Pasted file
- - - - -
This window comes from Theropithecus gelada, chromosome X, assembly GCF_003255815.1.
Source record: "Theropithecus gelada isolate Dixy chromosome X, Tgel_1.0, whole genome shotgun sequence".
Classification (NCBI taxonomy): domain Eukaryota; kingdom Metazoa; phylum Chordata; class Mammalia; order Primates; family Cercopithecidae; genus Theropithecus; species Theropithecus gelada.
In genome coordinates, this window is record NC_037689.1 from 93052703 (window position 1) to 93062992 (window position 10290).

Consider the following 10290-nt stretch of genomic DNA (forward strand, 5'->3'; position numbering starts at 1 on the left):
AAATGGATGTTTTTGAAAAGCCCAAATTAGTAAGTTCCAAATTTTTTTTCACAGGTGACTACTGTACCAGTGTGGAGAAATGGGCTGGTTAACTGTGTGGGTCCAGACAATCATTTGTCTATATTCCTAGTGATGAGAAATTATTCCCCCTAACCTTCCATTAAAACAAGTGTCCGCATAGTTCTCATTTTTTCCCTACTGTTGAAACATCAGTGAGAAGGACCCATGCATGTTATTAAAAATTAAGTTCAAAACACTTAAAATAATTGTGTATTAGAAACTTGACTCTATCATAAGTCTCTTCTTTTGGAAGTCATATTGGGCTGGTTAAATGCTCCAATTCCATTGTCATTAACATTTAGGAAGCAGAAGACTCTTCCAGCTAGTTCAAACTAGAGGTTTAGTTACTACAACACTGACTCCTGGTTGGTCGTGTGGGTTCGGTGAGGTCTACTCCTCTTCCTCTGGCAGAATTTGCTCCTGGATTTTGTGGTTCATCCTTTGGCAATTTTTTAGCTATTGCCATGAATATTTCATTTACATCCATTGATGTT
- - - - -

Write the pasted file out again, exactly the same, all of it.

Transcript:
This window comes from Theropithecus gelada, chromosome X, assembly GCF_003255815.1.
Source record: "Theropithecus gelada isolate Dixy chromosome X, Tgel_1.0, whole genome shotgun sequence".
Classification (NCBI taxonomy): domain Eukaryota; kingdom Metazoa; phylum Chordata; class Mammalia; order Primates; family Cercopithecidae; genus Theropithecus; species Theropithecus gelada.
In genome coordinates, this window is record NC_037689.1 from 93052703 (window position 1) to 93062992 (window position 10290).

Consider the following 10290-nt stretch of genomic DNA (forward strand, 5'->3'; position numbering starts at 1 on the left):
AAATGGATGTTTTTGAAAAGCCCAAATTAGTAAGTTCCAAATTTTTTTTCACAGGTGACTACTGTACCAGTGTGGAGAAATGGGCTGGTTAACTGTGTGGGTCCAGACAATCATTTGTCTATATTCCTAGTGATGAGAAATTATTCCCCCTAACCTTCCATTAAAACAAGTGTCCGCATAGTTCTCATTTTTTCCCTACTGTTGAAACATCAGTGAGAAGGACCCATGCATGTTATTAAAAATTAAGTTCAAAACACTTAAAATAATTGTGTATTAGAAACTTGACTCTATCATAAGTCTCTTCTTTTGGAAGTCATATTGGGCTGGTTAAATGCTCCAATTCCATTGTCATTAACATTTAGGAAGCAGAAGACTCTTCCAGCTAGTTCAAACTAGAGGTTTAGTTACTACAACACTGACTCCTGGTTGGTCGTGTGGGTTCGGTGAGGTCTACTCCTCTTCCTCTGGCAGAATTTGCTCCTGGATTTTGTGGTTCATCCTTTGGCAATTTTTTAGCTATTGCCATGAATATTTCATTTACATCCATTGATGTT